Monday, January 17, 2011

A Look Into the Nano World - Free One Day Professional Development Opportunity - February 23, 2011 Northeastern University

We will be offering the following one-day workshop at Northeastern University on February 23, 2011.

Please complete the application available in the following link if you are interested in attending this session.

PDP's available for the session.

A Look Into the Nano World

The nanotechnology workshop’s goal is to inform you about the fundamentals of nanotechnology -- probably the most significant technology of the 21st century -- and give you tools and a sufficient comfort level so that you will bring your knowledge and enthusiasm back to your students. Workshop content includes:

What constitutes nanotechnology and how it relates to and enhances material in general science, biology, chemistry, physics and mathematics?

Discussion why knowledge of nanotechnology is increasingly important to both you and your students.

Responses to a basic student question, “Why should I be interested in nanotechnology?” through illustrations of current and future applications and products in medicine, computers, and materials, many of which have a distinct, “Science Fiction,” flavor. We will also talk about career opportunities for your students resulting from nanotechnology.

Exploration, through several hands-on experiments, of phenomena unique to the “nano scale.” As a follow-on, we provide you with all specialized materials and complete lesson plans for experiments at no cost.

Demonstration how you can easily access and use university equipment from your classroom in real time.

Addressing public concerns about safety, inherent in all new technologies; exploration of issues of risk and risk perception vs. reality.

Claire Duggan

Tuesday, January 11, 2011

ExploraVision Competition for grades K-12

ExploraVision is a science competition that encourages K – 12 students to work in groups to simulate real research and development teams. Students can select any technology from something as basic as a water fountain to something as complex as nanotechnology. The team imagines and explores what that technology could be like 20 years from now and prepares an in-depth report that conveys its vision to others. It's a hands-on, minds-on project that inspires students and fuels imagination. Get more information on the competition here, and check out their free webinar on Wednesday, January 12.

Society for Science & the Public Fellowship

Applications are now available for the Society for Science & the Public Fellowship. The SSP Fellows Program, with generous support from Intel, provides funds and training to selected U.S. science and math teachers who serve under-resourced students, to enable interested and motivated students to perform high-quality independent scientific research. The deadline is January 17. Find more information here.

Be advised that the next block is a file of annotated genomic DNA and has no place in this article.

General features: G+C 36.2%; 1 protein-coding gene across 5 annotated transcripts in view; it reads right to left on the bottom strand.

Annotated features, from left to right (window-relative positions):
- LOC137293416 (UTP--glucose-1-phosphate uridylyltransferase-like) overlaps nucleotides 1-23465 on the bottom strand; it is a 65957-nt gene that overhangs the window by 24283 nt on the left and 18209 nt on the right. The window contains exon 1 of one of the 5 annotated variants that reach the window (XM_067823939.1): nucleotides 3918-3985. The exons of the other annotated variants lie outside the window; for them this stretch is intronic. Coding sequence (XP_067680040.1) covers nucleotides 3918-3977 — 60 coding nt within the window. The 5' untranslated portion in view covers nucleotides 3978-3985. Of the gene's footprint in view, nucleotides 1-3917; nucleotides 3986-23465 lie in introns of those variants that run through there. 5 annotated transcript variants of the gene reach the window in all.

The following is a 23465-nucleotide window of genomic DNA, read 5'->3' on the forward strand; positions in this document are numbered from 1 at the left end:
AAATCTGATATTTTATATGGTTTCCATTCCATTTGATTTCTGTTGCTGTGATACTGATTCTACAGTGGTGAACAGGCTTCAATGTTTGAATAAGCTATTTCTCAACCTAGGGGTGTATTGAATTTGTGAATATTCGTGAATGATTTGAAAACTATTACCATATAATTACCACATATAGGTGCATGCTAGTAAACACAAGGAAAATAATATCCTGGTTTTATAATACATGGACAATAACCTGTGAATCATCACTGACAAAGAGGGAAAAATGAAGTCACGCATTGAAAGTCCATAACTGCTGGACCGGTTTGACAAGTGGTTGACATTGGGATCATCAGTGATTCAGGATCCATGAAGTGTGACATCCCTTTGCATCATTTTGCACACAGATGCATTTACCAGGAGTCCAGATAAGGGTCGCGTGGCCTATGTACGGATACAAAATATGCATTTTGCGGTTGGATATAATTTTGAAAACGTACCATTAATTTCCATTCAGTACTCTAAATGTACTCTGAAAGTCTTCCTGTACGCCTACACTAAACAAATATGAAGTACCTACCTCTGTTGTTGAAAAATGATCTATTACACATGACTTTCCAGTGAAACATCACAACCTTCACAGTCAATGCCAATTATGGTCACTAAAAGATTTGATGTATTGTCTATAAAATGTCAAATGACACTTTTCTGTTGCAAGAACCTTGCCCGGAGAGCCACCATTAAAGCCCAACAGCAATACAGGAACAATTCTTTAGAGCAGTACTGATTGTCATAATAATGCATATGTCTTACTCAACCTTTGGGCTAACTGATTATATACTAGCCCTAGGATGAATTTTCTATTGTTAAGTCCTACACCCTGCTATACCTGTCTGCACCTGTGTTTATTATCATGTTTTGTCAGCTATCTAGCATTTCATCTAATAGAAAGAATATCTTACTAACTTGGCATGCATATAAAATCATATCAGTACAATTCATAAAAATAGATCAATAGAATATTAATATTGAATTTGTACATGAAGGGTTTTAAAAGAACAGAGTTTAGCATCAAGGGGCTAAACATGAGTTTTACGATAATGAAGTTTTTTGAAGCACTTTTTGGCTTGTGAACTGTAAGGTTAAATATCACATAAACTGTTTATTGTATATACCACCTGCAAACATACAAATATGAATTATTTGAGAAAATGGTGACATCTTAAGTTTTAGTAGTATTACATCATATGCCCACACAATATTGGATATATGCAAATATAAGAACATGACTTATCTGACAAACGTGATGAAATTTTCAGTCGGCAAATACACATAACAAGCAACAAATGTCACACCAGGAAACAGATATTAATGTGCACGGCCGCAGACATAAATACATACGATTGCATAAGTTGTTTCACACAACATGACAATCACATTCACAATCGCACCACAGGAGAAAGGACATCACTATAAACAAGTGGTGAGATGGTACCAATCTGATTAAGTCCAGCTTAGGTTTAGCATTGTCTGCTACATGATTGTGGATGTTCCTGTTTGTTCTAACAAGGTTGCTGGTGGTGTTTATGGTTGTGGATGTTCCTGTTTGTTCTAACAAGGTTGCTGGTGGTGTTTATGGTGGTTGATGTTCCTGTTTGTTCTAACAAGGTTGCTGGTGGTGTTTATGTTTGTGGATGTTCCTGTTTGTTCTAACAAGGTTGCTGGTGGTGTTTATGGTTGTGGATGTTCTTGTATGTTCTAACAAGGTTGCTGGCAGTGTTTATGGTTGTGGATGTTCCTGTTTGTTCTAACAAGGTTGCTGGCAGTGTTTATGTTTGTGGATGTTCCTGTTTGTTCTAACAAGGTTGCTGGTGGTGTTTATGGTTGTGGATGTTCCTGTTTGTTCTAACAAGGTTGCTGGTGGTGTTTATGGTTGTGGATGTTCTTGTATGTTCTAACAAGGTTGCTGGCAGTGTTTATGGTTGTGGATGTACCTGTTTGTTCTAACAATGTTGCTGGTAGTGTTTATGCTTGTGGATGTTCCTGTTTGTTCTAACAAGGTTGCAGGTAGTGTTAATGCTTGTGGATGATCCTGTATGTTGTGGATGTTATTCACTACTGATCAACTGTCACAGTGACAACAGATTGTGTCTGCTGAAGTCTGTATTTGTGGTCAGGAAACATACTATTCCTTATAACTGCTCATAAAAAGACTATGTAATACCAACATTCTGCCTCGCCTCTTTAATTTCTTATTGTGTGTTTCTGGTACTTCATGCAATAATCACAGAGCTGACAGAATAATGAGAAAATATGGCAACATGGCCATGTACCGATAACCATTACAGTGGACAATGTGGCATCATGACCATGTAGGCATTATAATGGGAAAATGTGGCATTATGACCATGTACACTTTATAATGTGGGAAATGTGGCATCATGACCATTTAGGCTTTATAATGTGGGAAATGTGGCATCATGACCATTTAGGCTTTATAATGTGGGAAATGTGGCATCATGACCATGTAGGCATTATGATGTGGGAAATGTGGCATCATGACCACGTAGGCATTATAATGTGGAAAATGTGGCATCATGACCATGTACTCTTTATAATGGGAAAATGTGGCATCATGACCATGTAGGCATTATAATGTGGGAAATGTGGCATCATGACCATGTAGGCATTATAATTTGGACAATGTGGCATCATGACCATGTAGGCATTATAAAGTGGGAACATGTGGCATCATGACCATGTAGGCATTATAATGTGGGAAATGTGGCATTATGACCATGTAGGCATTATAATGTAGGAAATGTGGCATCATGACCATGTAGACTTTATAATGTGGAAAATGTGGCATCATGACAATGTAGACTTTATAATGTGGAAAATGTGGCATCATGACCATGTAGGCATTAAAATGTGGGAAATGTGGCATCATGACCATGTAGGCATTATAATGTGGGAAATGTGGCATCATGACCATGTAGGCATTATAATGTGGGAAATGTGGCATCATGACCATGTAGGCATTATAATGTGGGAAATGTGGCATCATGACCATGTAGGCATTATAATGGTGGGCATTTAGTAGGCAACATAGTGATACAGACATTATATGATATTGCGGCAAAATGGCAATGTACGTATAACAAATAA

Wednesday, January 5, 2011

The Museum Institute for Teaching Science (MITS) presents the 2011 Professional Development Seminar Series January 25, February 15, March 24 & April 14, 9:30am - 3:30pm

Upcoming Seminars Include:

January 25:Inquiry and the Design Process: Investigations the Integrate the Engineering Design Process, Literacy and Science

Presenters: Karen DeRusha, UMass Dartmouth; Bill Wolfson, Engineering Lens Join Karen DeRusha and Bill Woflson for a full day session to explore how inquiry-based methods can be used to bring the engineering design process into informal and formal educational settings. They will discuss a unique process for using age appropriate literature as a vehicle or children to develop problem solving skills using the engineering design process, science and math skills. Participants will engage in hands- on activities developed for Pre-k to 5th grade students to use in informal settings or the classroom.

February 15:

Groundwater Resources: Where? Why? Sustainable? Presenter: Andrew Stone, American Groundwater Trust Examine core concepts about rocks, the hydrologic system and contamination threats. Explore how .water topics. can be introduced to students and the public as exciting learning opportunities.

What are the scientific and technical basics of geology and hydrology that we need to understand to ensure that society, and the environment, can sustainably maximize the benefits of the precious asset of sub-surface water?

Talking, Writing, Reading and Doing Science: Literacy as a Tool for Teaching Science

Presenters: Karen Worth, Wheelock College and EDC; Jeff Winokur, Wheelock College and EDC Literacy is a tool for learning and understanding science.
In this workshop, Karen and Jeff will focus on how informal and museum educators can support and guide teachers as they work with students to develop the skills for carrying on informed and rigorous discussions.
Participants will engage in hands-on activities and look at samples of student work. The session will also include a discussion of the role of documentation and representation, and the importance of science notebooks.

COST: The registration fee for participants is $25/session (includes lunch). A discounted fee of $60 is offered for attending three seminars, and $80 for attending all four.

For full schedule and registration please see our website or contact us at 617-328-1515 or

Tuesday, January 4, 2011

The Science Teacher magazine's Call for Papers

The Science Teacher, NSTA's magazine, has put out a call for papers. If you're interested in writing an article addressing new science standards, there is a March 1 submission deadline. Other articles have ongoing submission deadlines. Author guidelines for The Science Teacher can be found here. Submissions should be submitted here.